Whether you’re currently following a fitness regimen or you’re looking for a new workout program and possibly even nutrition guidelines to embrace, you need to ask yourself an important question:

“Will I still be able to do this one month, six months, and a year from now?”

If your answer isn’t a definitive Yes, then it’s likely time you adopt a new approach or move on to the next possible solution.

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Stay Lean Without Tracking Your Calories or Macros in 4 Easy Steps

Stay Lean Without Tracking Calories
photo: some rights reserved Paula Guinto
This is a guest post from Armi Legge of EvidenceMagazine.com. I rarely discuss counting calories or macros, so this article is a great place to start for people who currently track their calories/macros and want some easy steps to gradually stop doing so, or to make the process much easier.

You want to be lean.

Maybe you’re not obsessed with your appearance, but you want that athletic look that shows you care about your body.

You start counting calories and you lose weight. You’re thrilled, but at the same time, you don’t enjoy it. After a few weeks or months you get sick of logging your food into an app and weighing your plate before each meal.

You get sick of reading food labels before you eat anything. You get sick of obsessively trying to find the lowest calorie version of every food.

“Whoa, can’t have blueberries, they’ve got like 30 more calories than strawberries.”

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Nutrition is Complicated: You Can’t Trust Your Body or Figure It Out on Your own. Or so you’ve been told.

nutrition is complicated
photo credit: some rights reserved by Susan von Struensee
At least — that’s what most fad diets cause you to believe.

Many diets operate under a simple principle: you can’t trust yourself or figure out this whole how-to-eat-well-to-build-a-great-looking-and-healthy-body thing on your own.

You need a diet to tell you what to do.

That’s why many fad diets come with a set of non-negotiable rules or other specific dos and don’ts. Follow the rules completely, and good things will happen. Slip and deviate from the diet even a little bit, and you’re going to fail.

This is the “all or nothing” mentality that many diets create. Either you’re on the diet 100 percent, or you’re not. There’s no wiggle room. And, unsurprisingly, many fad diets can lead to disordered eating habits and binge eating as a result of their rigid rules.

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A Weekly Example of How I Currently Eat, Work Out, and Why I Do It This Way

food and workouts

“What does an average week of workouts and eating look like for you?”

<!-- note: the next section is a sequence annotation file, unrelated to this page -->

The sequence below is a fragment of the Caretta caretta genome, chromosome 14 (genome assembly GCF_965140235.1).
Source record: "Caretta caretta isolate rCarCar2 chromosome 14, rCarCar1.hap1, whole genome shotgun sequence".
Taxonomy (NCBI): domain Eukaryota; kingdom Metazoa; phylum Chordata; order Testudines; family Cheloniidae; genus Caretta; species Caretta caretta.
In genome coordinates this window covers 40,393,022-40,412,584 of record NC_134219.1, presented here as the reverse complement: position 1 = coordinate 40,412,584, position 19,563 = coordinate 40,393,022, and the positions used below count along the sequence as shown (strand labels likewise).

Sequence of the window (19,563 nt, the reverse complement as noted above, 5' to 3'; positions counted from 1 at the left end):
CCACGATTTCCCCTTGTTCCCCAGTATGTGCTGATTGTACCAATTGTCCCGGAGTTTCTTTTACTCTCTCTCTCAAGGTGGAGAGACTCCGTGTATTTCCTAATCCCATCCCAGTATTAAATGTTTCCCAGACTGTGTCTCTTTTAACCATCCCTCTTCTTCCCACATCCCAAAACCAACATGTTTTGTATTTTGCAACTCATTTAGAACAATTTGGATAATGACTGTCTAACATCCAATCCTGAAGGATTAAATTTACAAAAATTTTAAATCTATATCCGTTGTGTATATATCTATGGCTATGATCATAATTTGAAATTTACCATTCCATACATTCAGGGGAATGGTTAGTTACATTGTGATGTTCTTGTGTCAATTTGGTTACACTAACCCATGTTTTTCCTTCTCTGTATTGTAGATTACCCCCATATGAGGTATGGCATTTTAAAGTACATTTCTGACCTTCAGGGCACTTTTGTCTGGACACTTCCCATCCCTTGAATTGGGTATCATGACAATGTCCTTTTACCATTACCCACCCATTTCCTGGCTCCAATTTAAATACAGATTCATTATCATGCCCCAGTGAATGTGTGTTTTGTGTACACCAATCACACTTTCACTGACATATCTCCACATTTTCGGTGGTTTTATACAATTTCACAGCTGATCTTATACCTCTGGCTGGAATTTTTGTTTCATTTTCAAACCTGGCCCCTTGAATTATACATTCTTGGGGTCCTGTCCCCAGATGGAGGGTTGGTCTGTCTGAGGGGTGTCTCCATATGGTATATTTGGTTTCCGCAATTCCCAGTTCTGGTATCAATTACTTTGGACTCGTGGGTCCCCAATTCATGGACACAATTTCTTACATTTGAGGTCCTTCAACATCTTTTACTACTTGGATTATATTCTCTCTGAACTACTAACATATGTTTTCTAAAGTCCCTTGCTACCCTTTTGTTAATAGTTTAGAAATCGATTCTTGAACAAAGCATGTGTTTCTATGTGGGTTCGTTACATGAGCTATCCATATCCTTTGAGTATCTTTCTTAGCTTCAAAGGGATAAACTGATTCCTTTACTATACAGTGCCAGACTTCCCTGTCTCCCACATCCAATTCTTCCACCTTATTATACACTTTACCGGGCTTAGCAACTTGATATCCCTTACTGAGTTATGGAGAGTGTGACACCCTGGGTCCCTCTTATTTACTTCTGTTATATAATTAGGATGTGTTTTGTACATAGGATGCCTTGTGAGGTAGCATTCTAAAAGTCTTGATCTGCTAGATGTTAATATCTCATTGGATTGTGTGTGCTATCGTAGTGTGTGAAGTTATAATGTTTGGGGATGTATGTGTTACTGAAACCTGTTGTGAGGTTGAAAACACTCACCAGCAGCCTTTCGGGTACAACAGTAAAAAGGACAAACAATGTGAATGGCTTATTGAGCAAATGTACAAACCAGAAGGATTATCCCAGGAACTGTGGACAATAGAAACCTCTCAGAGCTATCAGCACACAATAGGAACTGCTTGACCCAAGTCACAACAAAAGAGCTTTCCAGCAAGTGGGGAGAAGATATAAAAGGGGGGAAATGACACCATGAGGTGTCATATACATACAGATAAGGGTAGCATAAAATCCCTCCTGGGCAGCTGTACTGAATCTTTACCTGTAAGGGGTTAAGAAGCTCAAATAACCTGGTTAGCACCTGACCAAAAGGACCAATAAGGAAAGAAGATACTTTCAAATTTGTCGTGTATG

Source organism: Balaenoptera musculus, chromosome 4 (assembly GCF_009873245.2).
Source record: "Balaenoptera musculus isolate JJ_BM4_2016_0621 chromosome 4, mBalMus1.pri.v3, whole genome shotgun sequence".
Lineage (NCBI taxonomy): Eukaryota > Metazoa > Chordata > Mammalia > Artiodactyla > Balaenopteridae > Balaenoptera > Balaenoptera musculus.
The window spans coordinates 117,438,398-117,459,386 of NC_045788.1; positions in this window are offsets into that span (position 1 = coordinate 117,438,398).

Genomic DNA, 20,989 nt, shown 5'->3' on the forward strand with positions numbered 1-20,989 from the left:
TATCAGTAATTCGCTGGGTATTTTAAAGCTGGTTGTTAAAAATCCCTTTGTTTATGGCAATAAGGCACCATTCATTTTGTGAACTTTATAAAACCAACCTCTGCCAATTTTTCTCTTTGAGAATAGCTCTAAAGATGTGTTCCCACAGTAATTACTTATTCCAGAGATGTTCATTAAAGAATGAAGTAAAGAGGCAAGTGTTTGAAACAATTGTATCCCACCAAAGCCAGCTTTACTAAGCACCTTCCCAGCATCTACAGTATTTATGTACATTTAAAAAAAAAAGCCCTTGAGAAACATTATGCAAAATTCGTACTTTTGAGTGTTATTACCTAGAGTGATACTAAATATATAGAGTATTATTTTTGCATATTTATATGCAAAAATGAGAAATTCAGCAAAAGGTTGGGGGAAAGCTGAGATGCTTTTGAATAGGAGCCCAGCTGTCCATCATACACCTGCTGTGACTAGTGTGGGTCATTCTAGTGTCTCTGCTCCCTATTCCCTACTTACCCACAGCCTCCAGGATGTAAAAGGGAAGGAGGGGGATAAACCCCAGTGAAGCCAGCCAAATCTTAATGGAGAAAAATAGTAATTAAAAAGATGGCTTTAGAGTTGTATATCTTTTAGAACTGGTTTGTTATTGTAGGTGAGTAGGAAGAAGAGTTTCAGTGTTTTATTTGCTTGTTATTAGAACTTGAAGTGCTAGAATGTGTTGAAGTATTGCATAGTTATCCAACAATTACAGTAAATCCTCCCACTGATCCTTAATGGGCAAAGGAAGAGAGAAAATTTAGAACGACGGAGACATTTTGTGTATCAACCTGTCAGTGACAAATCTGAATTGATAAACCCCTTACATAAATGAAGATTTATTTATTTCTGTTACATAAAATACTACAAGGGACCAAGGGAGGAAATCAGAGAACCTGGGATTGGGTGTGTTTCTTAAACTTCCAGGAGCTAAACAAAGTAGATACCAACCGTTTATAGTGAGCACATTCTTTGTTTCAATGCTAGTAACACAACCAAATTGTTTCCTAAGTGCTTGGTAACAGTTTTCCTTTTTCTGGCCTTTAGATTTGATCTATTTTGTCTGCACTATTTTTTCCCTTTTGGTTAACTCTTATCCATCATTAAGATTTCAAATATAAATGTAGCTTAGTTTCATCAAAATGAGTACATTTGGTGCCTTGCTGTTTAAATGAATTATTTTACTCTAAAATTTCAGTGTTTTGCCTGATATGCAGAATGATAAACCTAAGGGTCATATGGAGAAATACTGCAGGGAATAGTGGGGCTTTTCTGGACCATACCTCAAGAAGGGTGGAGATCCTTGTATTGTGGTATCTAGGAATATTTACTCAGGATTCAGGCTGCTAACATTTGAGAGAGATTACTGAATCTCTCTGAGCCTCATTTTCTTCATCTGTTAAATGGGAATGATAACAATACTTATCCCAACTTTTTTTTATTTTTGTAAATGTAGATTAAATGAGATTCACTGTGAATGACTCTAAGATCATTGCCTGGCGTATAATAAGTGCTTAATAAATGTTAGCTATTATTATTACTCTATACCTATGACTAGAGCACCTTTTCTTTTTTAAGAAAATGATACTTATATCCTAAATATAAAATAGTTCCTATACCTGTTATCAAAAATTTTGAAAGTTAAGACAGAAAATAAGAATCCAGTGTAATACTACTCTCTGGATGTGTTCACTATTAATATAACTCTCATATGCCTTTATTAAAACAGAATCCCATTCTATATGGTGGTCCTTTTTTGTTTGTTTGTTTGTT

I’ve been asked this question quite a bit recently; so it’s time to answer it for you. Below you’ll see a glimpse of last week’s workouts, meals, and why I’m currently working out and eating the way I do.

Before we move on, please let me say that this is how I am working out and eating at the moment.

The workouts are tailored to my goals and needs and the foods I eat are the ones I enjoy. Please don’t read this and say, “This must be how I’m supposed to do things,” because that’s probably not the case. I strongly believe in tailoring your workouts and eating habits to your lifestyle and preferences, and that’s exactly what I do.

I encourage you to do the same. Please keep that in mind as we move along.

Let’s begin with last week’s workouts. First, I’ll reveal my goals and why my workouts are structured the way they are.

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Confessions of a Personal Trainer: Experiences with Binge Eating and Over Exercising

confessions of a personal trainerIf I sit still for a moment, close my eyes, take a deep breath and relax, I can remember it like it was yesterday.

The disordered eating habits I battled. The binge eating episodes. The horrible, cruel, and negative things I would say to myself on a daily basis about my diet failures and how I didn’t look a certain way. The high standards with nutrition and working out I placed on myself. Basing my self-worth on the number displayed on the bathroom scale.

Obsessing over my perceived “flaws” and trying so desperately to “fix” them. Feeling like a total failure when I couldn’t stick to my diet and spiraled into a restrict — binge — restrict cycle. Forcing myself to perform extra workouts because of the frequent binge eating episodes.

For several years, this was my reality; disordered eating habits combined with over exercising and an abundance of negative self-talk — and I hated it.

After all, I was a personal trainer. I was supposed to have everything under control.

I knew that my actions and thoughts were wrong — binge eating, revolving my life around a diet, constantly engaging in negative self-talk, working out at least twice a day to the point of total exhaustion — but I just couldn’t break away from the horrible habits I had developed.

I felt like a hypocrite and total failure.